AbstractHousehold inventories record objects that can be compared with surviving artefacts contributing to the study of material culture and social history. However, this thesis shows how heterogeneous inventories found in early modern Scottish sources resist quantification and aggregation. Instead, qualitative use of inventory evidence is advocated. Inventories can contribute information on the locations of activities in the home. These activities may be preferred to the object as evidence of historical change and as units of international comparison. Furnishing a house was cultural activity, and a construction of culture. In this study, objects are regarded as participants in cultural activities, strategies, and the construction of values.
Sixteenth-century inventories are often impersonal and tend to show similarities in content, encouraging mechanistic interpretations of domestic life. The seventeenth century saw a proliferation of household equipment and furnishing for elites throughout Europe due to changes in production and consumerism. Some of this new furnishing was bought in London, some in France. While national difference was apparently maintained in architecture, new furnishings may have effaced distinctions within elite rooms. Scottish and English culture was merged by aristocratic intermarriage.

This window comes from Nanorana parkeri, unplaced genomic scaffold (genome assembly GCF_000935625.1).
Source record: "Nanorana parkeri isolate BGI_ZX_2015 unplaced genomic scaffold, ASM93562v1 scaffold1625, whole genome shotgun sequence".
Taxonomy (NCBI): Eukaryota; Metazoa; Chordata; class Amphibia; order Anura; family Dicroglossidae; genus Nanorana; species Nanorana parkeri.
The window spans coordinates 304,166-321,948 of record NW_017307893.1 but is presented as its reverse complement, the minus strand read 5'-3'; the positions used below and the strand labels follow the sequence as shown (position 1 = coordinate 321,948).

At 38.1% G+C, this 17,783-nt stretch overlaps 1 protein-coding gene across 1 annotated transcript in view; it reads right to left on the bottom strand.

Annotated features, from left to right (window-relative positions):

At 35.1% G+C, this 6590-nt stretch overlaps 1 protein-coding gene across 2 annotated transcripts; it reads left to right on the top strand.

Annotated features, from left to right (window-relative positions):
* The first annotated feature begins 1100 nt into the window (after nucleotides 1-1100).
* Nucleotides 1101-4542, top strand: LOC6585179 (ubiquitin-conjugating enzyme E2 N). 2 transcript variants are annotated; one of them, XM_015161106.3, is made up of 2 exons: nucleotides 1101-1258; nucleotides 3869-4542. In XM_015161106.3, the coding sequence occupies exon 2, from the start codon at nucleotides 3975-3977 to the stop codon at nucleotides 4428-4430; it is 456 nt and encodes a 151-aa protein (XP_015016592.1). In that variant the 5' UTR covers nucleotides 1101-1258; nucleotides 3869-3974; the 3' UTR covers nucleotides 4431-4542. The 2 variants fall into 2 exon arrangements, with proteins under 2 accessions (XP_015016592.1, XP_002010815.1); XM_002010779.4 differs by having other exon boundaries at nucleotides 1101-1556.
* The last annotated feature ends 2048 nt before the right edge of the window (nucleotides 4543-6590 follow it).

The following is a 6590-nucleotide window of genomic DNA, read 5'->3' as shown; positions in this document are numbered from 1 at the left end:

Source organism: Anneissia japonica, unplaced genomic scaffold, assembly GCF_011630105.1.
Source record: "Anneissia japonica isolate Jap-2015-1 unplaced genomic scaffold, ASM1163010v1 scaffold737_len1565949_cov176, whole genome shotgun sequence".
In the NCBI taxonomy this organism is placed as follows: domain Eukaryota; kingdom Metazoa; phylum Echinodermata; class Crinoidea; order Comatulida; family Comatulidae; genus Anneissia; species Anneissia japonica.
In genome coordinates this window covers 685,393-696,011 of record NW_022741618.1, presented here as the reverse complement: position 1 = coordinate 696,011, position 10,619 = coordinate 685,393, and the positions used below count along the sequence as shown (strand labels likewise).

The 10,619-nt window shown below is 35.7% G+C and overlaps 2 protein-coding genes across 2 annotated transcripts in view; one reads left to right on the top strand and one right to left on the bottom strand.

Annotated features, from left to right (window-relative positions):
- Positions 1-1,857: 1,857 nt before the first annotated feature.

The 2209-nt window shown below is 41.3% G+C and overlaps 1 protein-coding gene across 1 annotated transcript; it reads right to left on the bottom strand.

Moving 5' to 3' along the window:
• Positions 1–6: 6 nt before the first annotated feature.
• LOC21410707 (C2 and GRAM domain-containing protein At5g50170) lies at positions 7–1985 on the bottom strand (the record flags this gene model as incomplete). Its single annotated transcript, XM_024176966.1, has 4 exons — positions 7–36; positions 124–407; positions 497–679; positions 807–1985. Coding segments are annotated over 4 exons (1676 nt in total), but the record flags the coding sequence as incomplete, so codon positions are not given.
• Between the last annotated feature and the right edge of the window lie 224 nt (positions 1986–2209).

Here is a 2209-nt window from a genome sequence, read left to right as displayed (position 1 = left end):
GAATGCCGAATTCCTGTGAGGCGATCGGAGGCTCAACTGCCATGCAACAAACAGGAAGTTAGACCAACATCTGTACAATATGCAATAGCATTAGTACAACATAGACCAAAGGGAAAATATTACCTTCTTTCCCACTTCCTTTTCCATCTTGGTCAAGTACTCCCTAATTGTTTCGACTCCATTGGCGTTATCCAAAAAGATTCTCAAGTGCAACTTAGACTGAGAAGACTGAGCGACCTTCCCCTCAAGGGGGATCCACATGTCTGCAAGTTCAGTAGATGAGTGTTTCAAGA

This new culture is seen in the inventories of Mary, dowager Countess of Home. She maintained houses in England and Scotland. Some of her furnishings represented the style of an inner circle at court. Her inventories are also significant because they detailed equipment for a range of activities. She personally prepared medicines and sweetmeats, and had a number of scientific instruments. Pursuits reconstructed from the detail of later inventories can illuminate other domestic situations where clues are more subtle or absent. The level of autonomy Lady Home and her daughters exercised over their homes is a reminder of the agency exercised by women over furnishings, gardens, architecture, and estate policy.
|Date of Award||2016|
|Sponsors||Arts & Humanities Research Council|
|Supervisor||Alan MacDonald (Supervisor) & Stephen Jackson (Supervisor)|
- Scottish history
- Early modern Scotland
- Union of the Crowns
- Material culture